I wasn’t dreaming, was I? Could this really be my commute to school every day — a 20-minute walk down cobblestone streets lined with cafés, jamón legs hanging in every window, ancient churches, and Spaniards sipping their coffee or beer?
How did I get here? Was this allowed? I felt giddy, like I was at camp rather than studying abroad for a semester. And I had to be studious. Unlike my peers who came from colleges that would give them either a pass or fail, my grades were being directly transferred to my college transcript.
I remember sitting in my Spanish language class looking out the window at the historic courtyard and the towering cathedral. Its bells temporarily interrupted my daydreams but left my heart soaring.
I admit I felt a little bit of guilt. My joy was too great, I thought. My days were filled exploring new cafés, museums, and churches. I sat journaling in a garden overlooking the city; going on runs by the Roman bridge; late night galavanting with new friends. I walked by a croissanterie each morning and resolved to try every variety they offered before I left (a whopping three dozen at least, which I am proud to say I achieved).
My life seemed truly decadent, extravagant. The guilt creeped up until it turned into daily moments of thanksgiving. Somehow, I knew that this time abroad was sacred. And though perhaps I truly didn’t deserve such beauty and joy, I was called to relish it and let myself be transformed by it.
I didn’t realize then that these moments of glory are rare gifts. Whether or not we deserve them doesn’t matter — every now and then we get to experience extravagant beauty that’s meant to remind us of the goodness in the world, ground us in it, help us give thanks, and transform us. As Fyodor Dostoyevsky wrote, “Beauty will save the world.”
I experienced a steady transformation abroad that continued when I returned. I started to give thanks not just daily, but moment by moment. “Thank you for this opportunity,” I found myself saying. “Thank you for this beauty. Thank you for this conversation. Thank you for this croissant.”
I hadn’t realized it before, but I hadn’t exactly been a “person of gratitude.” I wouldn’t say I was a total grump or anything, but I had forgotten how much of this life was a gift from other people: from God, my parents, my friends, professors, my community. It took going abroad to remind me that I had gotten there because of the hard work, influence, and sacrifices of other people. I was not a self-made woman.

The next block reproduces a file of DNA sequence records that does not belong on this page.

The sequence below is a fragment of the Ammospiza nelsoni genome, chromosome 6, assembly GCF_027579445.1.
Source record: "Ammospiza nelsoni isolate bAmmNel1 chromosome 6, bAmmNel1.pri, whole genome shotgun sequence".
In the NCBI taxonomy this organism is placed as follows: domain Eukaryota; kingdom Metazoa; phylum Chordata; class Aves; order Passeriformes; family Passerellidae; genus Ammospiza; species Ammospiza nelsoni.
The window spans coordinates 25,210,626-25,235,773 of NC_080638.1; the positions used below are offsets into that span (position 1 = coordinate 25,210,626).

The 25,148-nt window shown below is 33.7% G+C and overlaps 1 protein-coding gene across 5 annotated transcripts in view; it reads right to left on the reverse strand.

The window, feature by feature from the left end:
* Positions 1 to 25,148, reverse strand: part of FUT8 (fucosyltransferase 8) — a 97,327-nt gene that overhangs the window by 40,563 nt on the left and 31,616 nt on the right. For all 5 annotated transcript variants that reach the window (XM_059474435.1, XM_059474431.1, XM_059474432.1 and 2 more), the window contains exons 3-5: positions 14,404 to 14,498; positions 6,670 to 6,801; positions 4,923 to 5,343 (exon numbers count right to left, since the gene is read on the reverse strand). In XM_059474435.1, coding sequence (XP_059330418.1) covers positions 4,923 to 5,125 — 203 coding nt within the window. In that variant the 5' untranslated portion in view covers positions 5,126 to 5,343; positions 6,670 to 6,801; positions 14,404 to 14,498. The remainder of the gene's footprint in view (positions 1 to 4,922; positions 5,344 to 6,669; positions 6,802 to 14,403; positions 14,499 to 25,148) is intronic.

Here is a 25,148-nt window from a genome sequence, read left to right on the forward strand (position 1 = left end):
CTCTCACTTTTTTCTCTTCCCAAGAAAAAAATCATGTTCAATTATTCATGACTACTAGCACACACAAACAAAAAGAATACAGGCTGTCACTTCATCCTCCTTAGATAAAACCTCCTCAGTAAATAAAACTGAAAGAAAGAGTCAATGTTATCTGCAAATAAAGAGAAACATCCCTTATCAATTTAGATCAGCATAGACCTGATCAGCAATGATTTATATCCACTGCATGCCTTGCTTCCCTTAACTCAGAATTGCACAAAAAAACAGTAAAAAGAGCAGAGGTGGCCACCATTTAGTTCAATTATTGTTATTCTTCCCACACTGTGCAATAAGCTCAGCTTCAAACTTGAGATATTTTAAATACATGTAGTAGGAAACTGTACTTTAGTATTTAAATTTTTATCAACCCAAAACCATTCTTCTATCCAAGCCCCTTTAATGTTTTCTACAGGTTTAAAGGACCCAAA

Back home, I started calling my parents more often just to check in on them and say thanks. I wanted to cultivate a relationship with them that I had failed to attend to during my moody teenage years. This was so unexpected on my parents’ end that my mom actually thought I was depressed. What was going on with her fiercely independent daughter? Why was she calling so much? Something had to be wrong.
My mother helped me continue to cultivate gratitude, which led to an active prayer life. I told her all this gratitude had just welled up inside me, and I didn’t exactly know what to do with it. She advised me to spend 5–10 minutes each morning giving thanks to God. So I did.
I remember sitting on my sunny balcony in Northern California with a hot cup of coffee in order to spend a few minutes in quiet gratitude. Broad statements of thanksgiving quickly became more detailed with each passing day. Yes, I was thankful for family, friends, education, my health. But I was also beginning to notice the little things that made my life meaningful.
Now, practicing gratitude doesn’t make everything perfect. But it helps us to focus on the little things that are going well when we are tempted to focus on what’s going wrong. I could give thanks for my ability to walk to class rather than bemoan a boring lecture, for my ability to use my mind to learn new things, rather than complain about spending time studying for final exams.
My friends and family began to notice a drastic change in me. I was more present to other people and more joyful. This joy radiated in a way I couldn’t explain. It was not something I was seeking, but a fruit of my daily practice of gratitude. It led also to a more active prayer life and a greater love of my faith. I began to approach God not with a list of demands or wants, but with open hands used for praise.
Experiences that transport us from what’s familiar have the capacity to help us see the world anew. For me, this was a result of the beauty I experienced while studying abroad. What began as a thrilling adventure ended up changing my life forever.
Who would have thought that jamón legs hanging in café windows could change your life?